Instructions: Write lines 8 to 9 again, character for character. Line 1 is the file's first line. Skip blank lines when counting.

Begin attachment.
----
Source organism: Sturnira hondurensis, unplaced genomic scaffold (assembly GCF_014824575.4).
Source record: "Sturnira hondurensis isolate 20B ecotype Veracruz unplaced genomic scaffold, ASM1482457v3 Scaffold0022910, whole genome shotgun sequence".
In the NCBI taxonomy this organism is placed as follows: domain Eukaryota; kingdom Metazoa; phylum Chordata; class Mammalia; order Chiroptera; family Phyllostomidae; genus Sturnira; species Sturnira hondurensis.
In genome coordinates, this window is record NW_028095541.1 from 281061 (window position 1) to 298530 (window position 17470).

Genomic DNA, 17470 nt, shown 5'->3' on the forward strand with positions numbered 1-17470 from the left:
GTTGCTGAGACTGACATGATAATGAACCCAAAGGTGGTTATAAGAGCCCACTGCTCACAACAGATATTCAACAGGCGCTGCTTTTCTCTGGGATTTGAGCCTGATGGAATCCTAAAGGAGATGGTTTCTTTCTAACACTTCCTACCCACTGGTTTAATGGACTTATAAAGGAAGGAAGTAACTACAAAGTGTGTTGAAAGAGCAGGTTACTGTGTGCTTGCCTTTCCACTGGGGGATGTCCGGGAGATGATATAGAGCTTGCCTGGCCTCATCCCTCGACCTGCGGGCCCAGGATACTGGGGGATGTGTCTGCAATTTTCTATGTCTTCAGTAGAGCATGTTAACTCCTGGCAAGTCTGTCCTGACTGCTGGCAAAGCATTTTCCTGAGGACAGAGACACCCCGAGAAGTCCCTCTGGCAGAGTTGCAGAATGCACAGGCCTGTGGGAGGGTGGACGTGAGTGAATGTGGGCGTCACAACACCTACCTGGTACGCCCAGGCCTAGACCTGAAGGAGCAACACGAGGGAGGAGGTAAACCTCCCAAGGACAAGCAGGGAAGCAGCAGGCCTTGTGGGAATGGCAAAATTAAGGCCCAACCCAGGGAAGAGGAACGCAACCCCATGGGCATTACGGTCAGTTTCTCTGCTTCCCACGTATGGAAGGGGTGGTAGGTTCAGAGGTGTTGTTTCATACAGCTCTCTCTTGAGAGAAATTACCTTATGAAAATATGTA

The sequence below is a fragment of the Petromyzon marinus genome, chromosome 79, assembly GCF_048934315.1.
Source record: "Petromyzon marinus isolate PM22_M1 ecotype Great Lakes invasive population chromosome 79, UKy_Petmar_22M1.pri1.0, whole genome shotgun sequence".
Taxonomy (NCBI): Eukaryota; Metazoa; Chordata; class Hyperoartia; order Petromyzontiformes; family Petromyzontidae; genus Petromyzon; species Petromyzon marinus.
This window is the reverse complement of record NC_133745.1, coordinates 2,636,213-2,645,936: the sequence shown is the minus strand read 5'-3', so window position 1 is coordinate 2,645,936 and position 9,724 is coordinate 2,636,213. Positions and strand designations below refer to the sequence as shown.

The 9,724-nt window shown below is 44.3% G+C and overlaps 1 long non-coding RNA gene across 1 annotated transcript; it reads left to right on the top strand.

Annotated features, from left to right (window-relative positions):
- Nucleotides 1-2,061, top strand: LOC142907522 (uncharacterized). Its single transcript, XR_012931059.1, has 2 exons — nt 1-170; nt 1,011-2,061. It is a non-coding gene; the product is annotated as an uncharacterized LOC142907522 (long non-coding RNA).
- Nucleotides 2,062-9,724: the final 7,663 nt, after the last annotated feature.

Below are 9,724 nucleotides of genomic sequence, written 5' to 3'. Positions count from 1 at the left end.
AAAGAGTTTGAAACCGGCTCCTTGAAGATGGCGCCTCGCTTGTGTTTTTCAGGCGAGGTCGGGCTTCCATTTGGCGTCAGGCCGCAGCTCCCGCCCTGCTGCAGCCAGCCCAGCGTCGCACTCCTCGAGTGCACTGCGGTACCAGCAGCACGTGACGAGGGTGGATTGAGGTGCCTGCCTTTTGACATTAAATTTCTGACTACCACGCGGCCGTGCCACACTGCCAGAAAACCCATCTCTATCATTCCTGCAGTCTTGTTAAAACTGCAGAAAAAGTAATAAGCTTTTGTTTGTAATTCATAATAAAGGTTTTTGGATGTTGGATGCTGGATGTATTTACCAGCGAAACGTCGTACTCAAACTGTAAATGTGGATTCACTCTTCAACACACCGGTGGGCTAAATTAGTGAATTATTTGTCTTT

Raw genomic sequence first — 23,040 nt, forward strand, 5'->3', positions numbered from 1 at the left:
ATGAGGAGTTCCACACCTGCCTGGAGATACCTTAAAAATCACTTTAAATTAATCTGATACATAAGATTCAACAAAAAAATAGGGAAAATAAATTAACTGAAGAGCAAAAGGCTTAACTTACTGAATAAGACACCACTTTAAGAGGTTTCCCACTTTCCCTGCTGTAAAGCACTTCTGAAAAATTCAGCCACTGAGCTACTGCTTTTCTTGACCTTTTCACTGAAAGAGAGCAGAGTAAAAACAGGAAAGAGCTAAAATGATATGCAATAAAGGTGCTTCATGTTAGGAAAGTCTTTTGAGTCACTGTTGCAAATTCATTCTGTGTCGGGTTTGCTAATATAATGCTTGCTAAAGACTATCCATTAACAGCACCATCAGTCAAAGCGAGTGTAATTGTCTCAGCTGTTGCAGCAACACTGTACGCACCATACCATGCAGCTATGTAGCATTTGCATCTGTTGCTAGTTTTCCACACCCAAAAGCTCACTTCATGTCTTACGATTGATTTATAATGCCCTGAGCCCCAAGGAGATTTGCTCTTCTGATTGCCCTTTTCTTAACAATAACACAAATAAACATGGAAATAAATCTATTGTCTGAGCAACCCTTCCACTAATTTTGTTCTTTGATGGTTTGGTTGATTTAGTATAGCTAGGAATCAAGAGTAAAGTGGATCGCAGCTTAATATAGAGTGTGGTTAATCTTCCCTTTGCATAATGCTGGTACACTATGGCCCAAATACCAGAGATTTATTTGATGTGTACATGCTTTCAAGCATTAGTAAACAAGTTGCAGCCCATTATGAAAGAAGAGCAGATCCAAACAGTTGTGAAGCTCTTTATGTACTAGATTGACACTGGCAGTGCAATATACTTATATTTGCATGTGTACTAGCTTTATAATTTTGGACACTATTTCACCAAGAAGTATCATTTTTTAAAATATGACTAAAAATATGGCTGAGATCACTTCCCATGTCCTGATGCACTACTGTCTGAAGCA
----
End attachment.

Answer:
Source record: "Petromyzon marinus isolate PM22_M1 ecotype Great Lakes invasive population chromosome 79, UKy_Petmar_22M1.pri1.0, whole genome shotgun sequence".
Taxonomy (NCBI): Eukaryota; Metazoa; Chordata; class Hyperoartia; order Petromyzontiformes; family Petromyzontidae; genus Petromyzon; species Petromyzon marinus.